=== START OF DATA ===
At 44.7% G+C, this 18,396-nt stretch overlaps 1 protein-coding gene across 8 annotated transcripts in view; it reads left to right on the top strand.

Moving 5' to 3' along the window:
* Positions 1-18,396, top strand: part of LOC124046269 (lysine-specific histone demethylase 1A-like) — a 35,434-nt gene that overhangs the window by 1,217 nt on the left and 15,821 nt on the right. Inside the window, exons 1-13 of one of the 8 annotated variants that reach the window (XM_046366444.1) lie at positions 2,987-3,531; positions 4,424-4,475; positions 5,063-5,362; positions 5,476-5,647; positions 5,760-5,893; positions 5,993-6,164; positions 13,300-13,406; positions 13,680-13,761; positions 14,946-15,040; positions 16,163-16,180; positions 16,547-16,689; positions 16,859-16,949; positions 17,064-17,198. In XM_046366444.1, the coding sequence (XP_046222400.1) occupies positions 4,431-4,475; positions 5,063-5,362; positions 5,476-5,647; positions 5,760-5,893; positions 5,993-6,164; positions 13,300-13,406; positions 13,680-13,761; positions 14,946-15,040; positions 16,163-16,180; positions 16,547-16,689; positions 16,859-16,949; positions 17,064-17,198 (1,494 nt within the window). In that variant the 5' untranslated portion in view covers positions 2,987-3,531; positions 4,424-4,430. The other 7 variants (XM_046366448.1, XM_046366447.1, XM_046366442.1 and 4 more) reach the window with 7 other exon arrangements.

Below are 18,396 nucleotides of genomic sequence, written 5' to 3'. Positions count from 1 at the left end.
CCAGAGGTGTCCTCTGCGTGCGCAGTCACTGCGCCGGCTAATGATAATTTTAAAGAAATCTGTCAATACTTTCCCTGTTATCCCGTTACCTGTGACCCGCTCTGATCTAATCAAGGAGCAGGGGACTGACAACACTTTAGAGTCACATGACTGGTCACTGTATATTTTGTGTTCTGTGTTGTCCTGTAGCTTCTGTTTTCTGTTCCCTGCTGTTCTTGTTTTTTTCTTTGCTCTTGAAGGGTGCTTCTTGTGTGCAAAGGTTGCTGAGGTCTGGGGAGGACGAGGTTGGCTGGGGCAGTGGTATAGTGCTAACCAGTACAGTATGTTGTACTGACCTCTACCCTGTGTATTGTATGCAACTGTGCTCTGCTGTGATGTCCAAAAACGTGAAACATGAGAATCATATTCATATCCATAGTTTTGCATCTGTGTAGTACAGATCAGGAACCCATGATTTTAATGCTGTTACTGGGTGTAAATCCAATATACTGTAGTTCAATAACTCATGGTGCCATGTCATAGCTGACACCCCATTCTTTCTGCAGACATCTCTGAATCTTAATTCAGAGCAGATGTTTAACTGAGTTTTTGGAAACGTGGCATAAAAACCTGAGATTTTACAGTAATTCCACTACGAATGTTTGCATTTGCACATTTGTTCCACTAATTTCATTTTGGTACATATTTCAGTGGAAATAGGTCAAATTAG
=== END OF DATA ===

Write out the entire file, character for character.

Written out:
At 44.7% G+C, this 18,396-nt stretch overlaps 1 protein-coding gene across 8 annotated transcripts in view; it reads left to right on the top strand.

Moving 5' to 3' along the window:
* Positions 1-18,396, top strand: part of LOC124046269 (lysine-specific histone demethylase 1A-like) — a 35,434-nt gene that overhangs the window by 1,217 nt on the left and 15,821 nt on the right. Inside the window, exons 1-13 of one of the 8 annotated variants that reach the window (XM_046366444.1) lie at positions 2,987-3,531; positions 4,424-4,475; positions 5,063-5,362; positions 5,476-5,647; positions 5,760-5,893; positions 5,993-6,164; positions 13,300-13,406; positions 13,680-13,761; positions 14,946-15,040; positions 16,163-16,180; positions 16,547-16,689; positions 16,859-16,949; positions 17,064-17,198. In XM_046366444.1, the coding sequence (XP_046222400.1) occupies positions 4,431-4,475; positions 5,063-5,362; positions 5,476-5,647; positions 5,760-5,893; positions 5,993-6,164; positions 13,300-13,406; positions 13,680-13,761; positions 14,946-15,040; positions 16,163-16,180; positions 16,547-16,689; positions 16,859-16,949; positions 17,064-17,198 (1,494 nt within the window). In that variant the 5' untranslated portion in view covers positions 2,987-3,531; positions 4,424-4,430. The other 7 variants (XM_046366448.1, XM_046366447.1, XM_046366442.1 and 4 more) reach the window with 7 other exon arrangements.

Below are 18,396 nucleotides of genomic sequence, written 5' to 3'. Positions count from 1 at the left end.
CCAGAGGTGTCCTCTGCGTGCGCAGTCACTGCGCCGGCTAATGATAATTTTAAAGAAATCTGTCAATACTTTCCCTGTTATCCCGTTACCTGTGACCCGCTCTGATCTAATCAAGGAGCAGGGGACTGACAACACTTTAGAGTCACATGACTGGTCACTGTATATTTTGTGTTCTGTGTTGTCCTGTAGCTTCTGTTTTCTGTTCCCTGCTGTTCTTGTTTTTTTCTTTGCTCTTGAAGGGTGCTTCTTGTGTGCAAAGGTTGCTGAGGTCTGGGGAGGACGAGGTTGGCTGGGGCAGTGGTATAGTGCTAACCAGTACAGTATGTTGTACTGACCTCTACCCTGTGTATTGTATGCAACTGTGCTCTGCTGTGATGTCCAAAAACGTGAAACATGAGAATCATATTCATATCCATAGTTTTGCATCTGTGTAGTACAGATCAGGAACCCATGATTTTAATGCTGTTACTGGGTGTAAATCCAATATACTGTAGTTCAATAACTCATGGTGCCATGTCATAGCTGACACCCCATTCTTTCTGCAGACATCTCTGAATCTTAATTCAGAGCAGATGTTTAACTGAGTTTTTGGAAACGTGGCATAAAAACCTGAGATTTTACAGTAATTCCACTACGAATGTTTGCATTTGCACATTTGTTCCACTAATTTCATTTTGGTACATATTTCAGTGGAAATAGGTCAAATTAG